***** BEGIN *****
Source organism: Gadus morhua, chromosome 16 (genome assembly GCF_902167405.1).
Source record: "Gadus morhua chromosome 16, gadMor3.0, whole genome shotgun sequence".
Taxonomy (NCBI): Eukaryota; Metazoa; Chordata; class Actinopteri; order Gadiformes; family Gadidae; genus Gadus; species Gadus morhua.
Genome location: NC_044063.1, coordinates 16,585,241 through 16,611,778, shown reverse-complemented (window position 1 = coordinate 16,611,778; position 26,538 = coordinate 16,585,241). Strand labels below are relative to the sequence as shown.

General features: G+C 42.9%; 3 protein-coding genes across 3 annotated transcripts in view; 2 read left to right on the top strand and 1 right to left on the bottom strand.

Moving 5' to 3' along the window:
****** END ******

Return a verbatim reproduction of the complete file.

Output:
Source organism: Gadus morhua, chromosome 16 (genome assembly GCF_902167405.1).
Source record: "Gadus morhua chromosome 16, gadMor3.0, whole genome shotgun sequence".
Taxonomy (NCBI): Eukaryota; Metazoa; Chordata; class Actinopteri; order Gadiformes; family Gadidae; genus Gadus; species Gadus morhua.
Genome location: NC_044063.1, coordinates 16,585,241 through 16,611,778, shown reverse-complemented (window position 1 = coordinate 16,611,778; position 26,538 = coordinate 16,585,241). Strand labels below are relative to the sequence as shown.

General features: G+C 42.9%; 3 protein-coding genes across 3 annotated transcripts in view; 2 read left to right on the top strand and 1 right to left on the bottom strand.

Moving 5' to 3' along the window: